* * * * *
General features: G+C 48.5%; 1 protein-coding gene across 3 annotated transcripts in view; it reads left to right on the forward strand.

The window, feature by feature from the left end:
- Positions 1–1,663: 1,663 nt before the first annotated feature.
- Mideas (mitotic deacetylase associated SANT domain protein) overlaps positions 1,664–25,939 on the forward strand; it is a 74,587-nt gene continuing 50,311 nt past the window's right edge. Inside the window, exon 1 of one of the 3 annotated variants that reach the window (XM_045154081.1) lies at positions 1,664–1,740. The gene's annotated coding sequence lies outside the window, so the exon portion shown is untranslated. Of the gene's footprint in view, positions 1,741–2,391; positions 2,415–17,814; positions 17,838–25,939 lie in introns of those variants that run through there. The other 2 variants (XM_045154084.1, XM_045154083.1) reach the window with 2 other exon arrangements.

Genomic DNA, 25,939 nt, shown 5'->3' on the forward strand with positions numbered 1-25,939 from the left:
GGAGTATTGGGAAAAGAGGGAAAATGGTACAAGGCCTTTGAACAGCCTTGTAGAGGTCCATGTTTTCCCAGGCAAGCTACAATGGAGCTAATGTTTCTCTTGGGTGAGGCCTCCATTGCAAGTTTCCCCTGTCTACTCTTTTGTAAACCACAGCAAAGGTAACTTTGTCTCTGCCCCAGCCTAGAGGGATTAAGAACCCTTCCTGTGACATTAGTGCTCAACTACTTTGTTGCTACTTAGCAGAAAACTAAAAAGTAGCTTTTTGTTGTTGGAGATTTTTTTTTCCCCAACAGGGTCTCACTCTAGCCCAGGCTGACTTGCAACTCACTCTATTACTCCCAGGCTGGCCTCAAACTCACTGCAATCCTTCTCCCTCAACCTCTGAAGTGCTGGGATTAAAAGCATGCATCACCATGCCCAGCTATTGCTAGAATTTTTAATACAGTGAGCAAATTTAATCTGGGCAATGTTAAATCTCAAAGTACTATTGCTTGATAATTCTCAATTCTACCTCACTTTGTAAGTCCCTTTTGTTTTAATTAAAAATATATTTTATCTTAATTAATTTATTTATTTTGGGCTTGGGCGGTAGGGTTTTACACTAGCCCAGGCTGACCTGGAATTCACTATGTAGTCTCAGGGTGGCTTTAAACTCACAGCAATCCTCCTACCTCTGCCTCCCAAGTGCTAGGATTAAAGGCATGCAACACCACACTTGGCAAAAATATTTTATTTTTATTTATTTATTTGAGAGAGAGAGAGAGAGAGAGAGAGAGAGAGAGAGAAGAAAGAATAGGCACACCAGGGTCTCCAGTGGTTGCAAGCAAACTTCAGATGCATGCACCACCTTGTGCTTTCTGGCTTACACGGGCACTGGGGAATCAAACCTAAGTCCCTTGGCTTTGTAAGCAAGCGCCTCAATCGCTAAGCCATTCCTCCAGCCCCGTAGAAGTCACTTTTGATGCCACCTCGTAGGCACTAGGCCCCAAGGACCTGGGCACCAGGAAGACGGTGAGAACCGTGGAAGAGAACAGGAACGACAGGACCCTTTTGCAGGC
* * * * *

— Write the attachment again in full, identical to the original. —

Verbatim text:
General features: G+C 48.5%; 1 protein-coding gene across 3 annotated transcripts in view; it reads left to right on the forward strand.

The window, feature by feature from the left end:
- Positions 1–1,663: 1,663 nt before the first annotated feature.
- Mideas (mitotic deacetylase associated SANT domain protein) overlaps positions 1,664–25,939 on the forward strand; it is a 74,587-nt gene continuing 50,311 nt past the window's right edge. Inside the window, exon 1 of one of the 3 annotated variants that reach the window (XM_045154081.1) lies at positions 1,664–1,740. The gene's annotated coding sequence lies outside the window, so the exon portion shown is untranslated. Of the gene's footprint in view, positions 1,741–2,391; positions 2,415–17,814; positions 17,838–25,939 lie in introns of those variants that run through there. The other 2 variants (XM_045154084.1, XM_045154083.1) reach the window with 2 other exon arrangements.

Genomic DNA, 25,939 nt, shown 5'->3' on the forward strand with positions numbered 1-25,939 from the left:
GGAGTATTGGGAAAAGAGGGAAAATGGTACAAGGCCTTTGAACAGCCTTGTAGAGGTCCATGTTTTCCCAGGCAAGCTACAATGGAGCTAATGTTTCTCTTGGGTGAGGCCTCCATTGCAAGTTTCCCCTGTCTACTCTTTTGTAAACCACAGCAAAGGTAACTTTGTCTCTGCCCCAGCCTAGAGGGATTAAGAACCCTTCCTGTGACATTAGTGCTCAACTACTTTGTTGCTACTTAGCAGAAAACTAAAAAGTAGCTTTTTGTTGTTGGAGATTTTTTTTTCCCCAACAGGGTCTCACTCTAGCCCAGGCTGACTTGCAACTCACTCTATTACTCCCAGGCTGGCCTCAAACTCACTGCAATCCTTCTCCCTCAACCTCTGAAGTGCTGGGATTAAAAGCATGCATCACCATGCCCAGCTATTGCTAGAATTTTTAATACAGTGAGCAAATTTAATCTGGGCAATGTTAAATCTCAAAGTACTATTGCTTGATAATTCTCAATTCTACCTCACTTTGTAAGTCCCTTTTGTTTTAATTAAAAATATATTTTATCTTAATTAATTTATTTATTTTGGGCTTGGGCGGTAGGGTTTTACACTAGCCCAGGCTGACCTGGAATTCACTATGTAGTCTCAGGGTGGCTTTAAACTCACAGCAATCCTCCTACCTCTGCCTCCCAAGTGCTAGGATTAAAGGCATGCAACACCACACTTGGCAAAAATATTTTATTTTTATTTATTTATTTGAGAGAGAGAGAGAGAGAGAGAGAGAGAGAGAGAGAAGAAAGAATAGGCACACCAGGGTCTCCAGTGGTTGCAAGCAAACTTCAGATGCATGCACCACCTTGTGCTTTCTGGCTTACACGGGCACTGGGGAATCAAACCTAAGTCCCTTGGCTTTGTAAGCAAGCGCCTCAATCGCTAAGCCATTCCTCCAGCCCCGTAGAAGTCACTTTTGATGCCACCTCGTAGGCACTAGGCCCCAAGGACCTGGGCACCAGGAAGACGGTGAGAACCGTGGAAGAGAACAGGAACGACAGGACCCTTTTGCAGGC